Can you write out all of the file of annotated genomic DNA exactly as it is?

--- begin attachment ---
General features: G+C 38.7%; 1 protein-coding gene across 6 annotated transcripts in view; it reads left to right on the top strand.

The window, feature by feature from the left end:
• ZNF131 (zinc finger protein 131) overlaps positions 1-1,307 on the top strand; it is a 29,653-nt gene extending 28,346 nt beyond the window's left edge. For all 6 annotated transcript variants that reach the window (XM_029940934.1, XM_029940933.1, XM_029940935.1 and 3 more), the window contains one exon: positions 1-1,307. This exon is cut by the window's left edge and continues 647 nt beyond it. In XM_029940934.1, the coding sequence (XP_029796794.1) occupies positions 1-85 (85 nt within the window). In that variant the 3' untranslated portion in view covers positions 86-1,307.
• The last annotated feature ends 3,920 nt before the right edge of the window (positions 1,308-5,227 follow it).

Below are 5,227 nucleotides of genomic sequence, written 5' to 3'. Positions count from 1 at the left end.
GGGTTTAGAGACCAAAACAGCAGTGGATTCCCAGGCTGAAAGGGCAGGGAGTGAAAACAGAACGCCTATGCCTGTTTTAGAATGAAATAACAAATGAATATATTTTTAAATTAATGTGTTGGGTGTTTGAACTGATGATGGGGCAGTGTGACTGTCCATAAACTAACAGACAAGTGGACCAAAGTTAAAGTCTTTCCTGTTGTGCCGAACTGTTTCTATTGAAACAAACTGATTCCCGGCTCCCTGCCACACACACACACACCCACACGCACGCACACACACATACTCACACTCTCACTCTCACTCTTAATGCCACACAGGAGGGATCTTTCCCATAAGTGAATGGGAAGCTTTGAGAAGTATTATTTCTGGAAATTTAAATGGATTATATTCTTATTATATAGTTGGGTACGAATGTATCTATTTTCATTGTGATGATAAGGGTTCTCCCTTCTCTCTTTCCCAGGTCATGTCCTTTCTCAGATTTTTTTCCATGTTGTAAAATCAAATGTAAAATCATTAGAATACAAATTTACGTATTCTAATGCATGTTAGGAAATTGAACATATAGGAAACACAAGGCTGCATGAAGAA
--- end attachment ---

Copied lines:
General features: G+C 38.7%; 1 protein-coding gene across 6 annotated transcripts in view; it reads left to right on the top strand.

The window, feature by feature from the left end:
• ZNF131 (zinc finger protein 131) overlaps positions 1-1,307 on the top strand; it is a 29,653-nt gene extending 28,346 nt beyond the window's left edge. For all 6 annotated transcript variants that reach the window (XM_029940934.1, XM_029940933.1, XM_029940935.1 and 3 more), the window contains one exon: positions 1-1,307. This exon is cut by the window's left edge and continues 647 nt beyond it. In XM_029940934.1, the coding sequence (XP_029796794.1) occupies positions 1-85 (85 nt within the window). In that variant the 3' untranslated portion in view covers positions 86-1,307.
• The last annotated feature ends 3,920 nt before the right edge of the window (positions 1,308-5,227 follow it).

Below are 5,227 nucleotides of genomic sequence, written 5' to 3'. Positions count from 1 at the left end.
GGGTTTAGAGACCAAAACAGCAGTGGATTCCCAGGCTGAAAGGGCAGGGAGTGAAAACAGAACGCCTATGCCTGTTTTAGAATGAAATAACAAATGAATATATTTTTAAATTAATGTGTTGGGTGTTTGAACTGATGATGGGGCAGTGTGACTGTCCATAAACTAACAGACAAGTGGACCAAAGTTAAAGTCTTTCCTGTTGTGCCGAACTGTTTCTATTGAAACAAACTGATTCCCGGCTCCCTGCCACACACACACACACCCACACGCACGCACACACACATACTCACACTCTCACTCTCACTCTTAATGCCACACAGGAGGGATCTTTCCCATAAGTGAATGGGAAGCTTTGAGAAGTATTATTTCTGGAAATTTAAATGGATTATATTCTTATTATATAGTTGGGTACGAATGTATCTATTTTCATTGTGATGATAAGGGTTCTCCCTTCTCTCTTTCCCAGGTCATGTCCTTTCTCAGATTTTTTTCCATGTTGTAAAATCAAATGTAAAATCATTAGAATACAAATTTACGTATTCTAATGCATGTTAGGAAATTGAACATATAGGAAACACAAGGCTGCATGAAGAA